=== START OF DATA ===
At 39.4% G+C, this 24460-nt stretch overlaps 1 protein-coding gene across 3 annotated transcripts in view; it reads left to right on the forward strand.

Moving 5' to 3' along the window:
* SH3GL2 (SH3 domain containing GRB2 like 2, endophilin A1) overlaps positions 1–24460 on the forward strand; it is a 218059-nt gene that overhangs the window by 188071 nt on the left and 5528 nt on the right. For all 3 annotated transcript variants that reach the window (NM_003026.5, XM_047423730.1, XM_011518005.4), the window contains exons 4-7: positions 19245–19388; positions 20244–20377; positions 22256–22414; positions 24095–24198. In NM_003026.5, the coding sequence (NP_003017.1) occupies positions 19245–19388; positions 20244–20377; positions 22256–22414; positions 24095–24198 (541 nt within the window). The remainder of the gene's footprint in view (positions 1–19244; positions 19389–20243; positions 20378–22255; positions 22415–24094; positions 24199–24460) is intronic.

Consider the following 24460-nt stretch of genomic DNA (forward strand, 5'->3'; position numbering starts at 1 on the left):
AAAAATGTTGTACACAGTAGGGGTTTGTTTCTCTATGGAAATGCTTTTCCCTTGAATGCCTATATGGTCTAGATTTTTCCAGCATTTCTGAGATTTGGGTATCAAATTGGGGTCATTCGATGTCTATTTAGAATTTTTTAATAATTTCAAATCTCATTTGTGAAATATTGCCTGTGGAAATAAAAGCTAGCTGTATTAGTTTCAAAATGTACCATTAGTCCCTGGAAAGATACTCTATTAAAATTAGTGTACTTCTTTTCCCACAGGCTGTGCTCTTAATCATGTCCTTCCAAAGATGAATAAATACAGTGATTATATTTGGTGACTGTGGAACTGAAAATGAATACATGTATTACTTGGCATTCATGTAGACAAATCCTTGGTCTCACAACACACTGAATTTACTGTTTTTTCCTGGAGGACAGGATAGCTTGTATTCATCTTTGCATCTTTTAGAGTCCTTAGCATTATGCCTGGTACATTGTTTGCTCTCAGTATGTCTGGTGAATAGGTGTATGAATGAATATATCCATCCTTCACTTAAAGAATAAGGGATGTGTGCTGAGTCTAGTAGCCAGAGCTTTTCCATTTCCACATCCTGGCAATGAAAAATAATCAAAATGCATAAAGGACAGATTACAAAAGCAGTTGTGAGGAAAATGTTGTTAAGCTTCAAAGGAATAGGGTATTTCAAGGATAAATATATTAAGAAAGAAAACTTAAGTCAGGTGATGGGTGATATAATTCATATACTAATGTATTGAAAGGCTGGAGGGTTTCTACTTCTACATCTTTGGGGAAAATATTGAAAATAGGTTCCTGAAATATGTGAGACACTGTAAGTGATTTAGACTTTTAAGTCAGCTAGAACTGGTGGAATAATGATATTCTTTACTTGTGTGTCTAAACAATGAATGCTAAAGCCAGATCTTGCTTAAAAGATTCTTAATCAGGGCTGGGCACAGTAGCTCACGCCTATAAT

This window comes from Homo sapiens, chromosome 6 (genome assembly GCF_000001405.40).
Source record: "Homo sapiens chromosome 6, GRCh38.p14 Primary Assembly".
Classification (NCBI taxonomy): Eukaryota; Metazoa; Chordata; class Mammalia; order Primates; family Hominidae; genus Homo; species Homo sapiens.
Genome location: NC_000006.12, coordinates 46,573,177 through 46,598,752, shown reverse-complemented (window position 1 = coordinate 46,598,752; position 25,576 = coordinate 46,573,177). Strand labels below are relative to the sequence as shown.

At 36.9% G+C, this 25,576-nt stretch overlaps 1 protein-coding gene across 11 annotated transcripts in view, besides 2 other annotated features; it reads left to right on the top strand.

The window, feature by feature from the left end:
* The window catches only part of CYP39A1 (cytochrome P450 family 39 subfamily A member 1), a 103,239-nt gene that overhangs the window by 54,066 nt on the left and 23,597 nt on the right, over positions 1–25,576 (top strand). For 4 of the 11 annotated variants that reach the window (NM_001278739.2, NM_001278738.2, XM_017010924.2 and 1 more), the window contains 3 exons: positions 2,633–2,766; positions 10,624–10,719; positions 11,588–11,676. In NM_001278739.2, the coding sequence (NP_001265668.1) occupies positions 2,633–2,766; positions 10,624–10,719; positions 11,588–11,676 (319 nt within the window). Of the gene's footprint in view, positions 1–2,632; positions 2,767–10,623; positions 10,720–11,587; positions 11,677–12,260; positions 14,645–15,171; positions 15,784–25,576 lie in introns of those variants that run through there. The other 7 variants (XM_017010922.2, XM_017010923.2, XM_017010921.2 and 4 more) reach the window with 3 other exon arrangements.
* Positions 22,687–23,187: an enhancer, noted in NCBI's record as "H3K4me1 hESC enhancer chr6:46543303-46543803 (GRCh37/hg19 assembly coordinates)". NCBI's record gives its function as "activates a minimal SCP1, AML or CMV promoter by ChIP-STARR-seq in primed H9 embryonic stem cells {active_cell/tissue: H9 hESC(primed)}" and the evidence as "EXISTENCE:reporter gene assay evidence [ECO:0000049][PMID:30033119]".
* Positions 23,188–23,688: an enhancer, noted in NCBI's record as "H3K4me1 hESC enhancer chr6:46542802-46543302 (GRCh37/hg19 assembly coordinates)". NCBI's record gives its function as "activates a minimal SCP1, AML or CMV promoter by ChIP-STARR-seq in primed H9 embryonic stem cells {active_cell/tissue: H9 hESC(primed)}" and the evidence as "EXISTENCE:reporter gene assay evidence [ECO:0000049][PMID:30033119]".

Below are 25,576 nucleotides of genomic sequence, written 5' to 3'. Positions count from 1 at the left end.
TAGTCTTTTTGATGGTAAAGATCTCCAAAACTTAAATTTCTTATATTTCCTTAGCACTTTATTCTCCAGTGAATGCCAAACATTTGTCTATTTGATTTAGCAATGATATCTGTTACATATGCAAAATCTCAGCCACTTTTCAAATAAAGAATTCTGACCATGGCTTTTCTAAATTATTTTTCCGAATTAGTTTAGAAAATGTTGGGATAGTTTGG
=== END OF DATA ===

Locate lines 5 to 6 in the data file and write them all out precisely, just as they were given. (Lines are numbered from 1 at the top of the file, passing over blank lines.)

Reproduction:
AAAAATGTTGTACACAGTAGGGGTTTGTTTCTCTATGGAAATGCTTTTCCCTTGAATGCCTATATGGTCTAGATTTTTCCAGCATTTCTGAGATTTGGGTATCAAATTGGGGTCATTCGATGTCTATTTAGAATTTTTTAATAATTTCAAATCTCATTTGTGAAATATTGCCTGTGGAAATAAAAGCTAGCTGTATTAGTTTCAAAATGTACCATTAGTCCCTGGAAAGATACTCTATTAAAATTAGTGTACTTCTTTTCCCACAGGCTGTGCTCTTAATCATGTCCTTCCAAAGATGAATAAATACAGTGATTATATTTGGTGACTGTGGAACTGAAAATGAATACATGTATTACTTGGCATTCATGTAGACAAATCCTTGGTCTCACAACACACTGAATTTACTGTTTTTTCCTGGAGGACAGGATAGCTTGTATTCATCTTTGCATCTTTTAGAGTCCTTAGCATTATGCCTGGTACATTGTTTGCTCTCAGTATGTCTGGTGAATAGGTGTATGAATGAATATATCCATCCTTCACTTAAAGAATAAGGGATGTGTGCTGAGTCTAGTAGCCAGAGCTTTTCCATTTCCACATCCTGGCAATGAAAAATAATCAAAATGCATAAAGGACAGATTACAAAAGCAGTTGTGAGGAAAATGTTGTTAAGCTTCAAAGGAATAGGGTATTTCAAGGATAAATATATTAAGAAAGAAAACTTAAGTCAGGTGATGGGTGATATAATTCATATACTAATGTATTGAAAGGCTGGAGGGTTTCTACTTCTACATCTTTGGGGAAAATATTGAAAATAGGTTCCTGAAATATGTGAGACACTGTAAGTGATTTAGACTTTTAAGTCAGCTAGAACTGGTGGAATAATGATATTCTTTACTTGTGTGTCTAAACAATGAATGCTAAAGCCAGATCTTGCTTAAAAGATTCTTAATCAGGGCTGGGCACAGTAGCTCACGCCTATAAT

This window comes from Homo sapiens, chromosome 6 (genome assembly GCF_000001405.40).